While fixed compensation, such as base salary and benefits, are primarily designed to be competitive in the biopharmaceutical marketplace for employees, incentive compensation is designed to be primarily merit-based and to reward strategic and operational achievements. Historically, actual incentive compensation for the named executive officers other than the Chief Executive Officer has been a function of the achievement of defined and agreed upon corporate and individual goals. With respect to our Chief Executive Officer, 100% of the goals are tied to corporate objectives to reflect the fact that our Chief Executive Officer makes strategic decisions that influence us as a whole and thus, it is more appropriate to reward performance against corporate objectives.

50


 
 

TABLE OF CONTENTS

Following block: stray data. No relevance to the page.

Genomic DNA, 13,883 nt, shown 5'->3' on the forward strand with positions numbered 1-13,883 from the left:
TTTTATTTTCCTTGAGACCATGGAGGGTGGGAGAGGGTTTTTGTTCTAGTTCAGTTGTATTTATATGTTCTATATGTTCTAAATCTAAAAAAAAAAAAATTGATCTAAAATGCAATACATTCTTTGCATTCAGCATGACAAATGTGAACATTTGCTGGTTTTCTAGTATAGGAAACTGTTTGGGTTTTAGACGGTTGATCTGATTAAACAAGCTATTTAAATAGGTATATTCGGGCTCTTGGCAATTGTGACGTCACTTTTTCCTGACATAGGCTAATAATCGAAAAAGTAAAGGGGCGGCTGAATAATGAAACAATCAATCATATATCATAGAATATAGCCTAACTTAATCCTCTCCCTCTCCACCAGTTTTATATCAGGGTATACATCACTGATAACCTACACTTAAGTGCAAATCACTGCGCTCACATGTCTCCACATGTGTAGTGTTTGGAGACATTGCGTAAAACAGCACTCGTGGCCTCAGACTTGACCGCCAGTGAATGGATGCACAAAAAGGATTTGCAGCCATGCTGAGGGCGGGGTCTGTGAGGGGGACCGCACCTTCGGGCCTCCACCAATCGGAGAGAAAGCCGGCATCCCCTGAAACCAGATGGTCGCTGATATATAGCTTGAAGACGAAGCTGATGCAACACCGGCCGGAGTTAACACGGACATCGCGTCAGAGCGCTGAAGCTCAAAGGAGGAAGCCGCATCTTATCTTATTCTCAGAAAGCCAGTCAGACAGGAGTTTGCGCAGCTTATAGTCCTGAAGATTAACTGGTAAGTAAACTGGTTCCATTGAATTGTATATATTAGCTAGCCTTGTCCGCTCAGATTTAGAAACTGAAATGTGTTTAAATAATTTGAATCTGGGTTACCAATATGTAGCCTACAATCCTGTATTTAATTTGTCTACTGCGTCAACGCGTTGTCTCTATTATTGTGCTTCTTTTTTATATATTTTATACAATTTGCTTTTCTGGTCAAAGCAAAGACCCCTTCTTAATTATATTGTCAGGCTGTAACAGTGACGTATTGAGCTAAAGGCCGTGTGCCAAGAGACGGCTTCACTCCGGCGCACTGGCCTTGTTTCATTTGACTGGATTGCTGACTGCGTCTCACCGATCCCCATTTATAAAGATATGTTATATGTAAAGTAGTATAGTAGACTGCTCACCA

The at-risk component of the compensation package for each named executive officer, which includes a targeted bonus and long-term equity incentives, is typically determined (in whole or in part) on the basis of achievement of pre-established corporate and individual goals. In determining the 2014 equity awards of our named executive officers, the compensation committee took into account (i) over the most recent five-year applicable period, the Company’s declining TSRs over the short-term and the long-term value to shareholders being built by the Company as indicated by the long-term TSRs, (ii) the competitive annual market values for each individual executive, (iii) the achievement of corporate and individual goals, (iv) the amount of vested and unvested equity awards held by a named executive officer at the time of grant and (v) market factors that require the Company to remain competitive in its compensation package in order to attract and retain qualified individuals. After considering these factors, the compensation Committee made several changes to our executive compensation including (i) reducing the total number of options granted to our Chief Executive Officer in 2014 to approximately half of the options granted to him in 2013, (ii) reducing the overall 2014 compensation to each of our named executive officers from what they were provided in 2013, (iii) reducing the total value of equity awards granted to our named executive officers in 2014, based on a 30-day average price of our common stock and Black-Scholes valuation model, on average by approximately 50% of the total value of the 2013 equity awards granted to each named executive officer, and (iv) paying bonuses for 2014 corporate performance below target at 80% (down from the 125% that was paid for 2013 corporate performance). Given that the Company’s performance awards in 2013 covers major Company milestones through 2016 and any new performance criteria for executives during 2014 would have been dependent on the achievement of the criteria used for the performance awards granted in 2013, the compensation committee determined it was not appropriate to grant additional performance-based awards in 2014.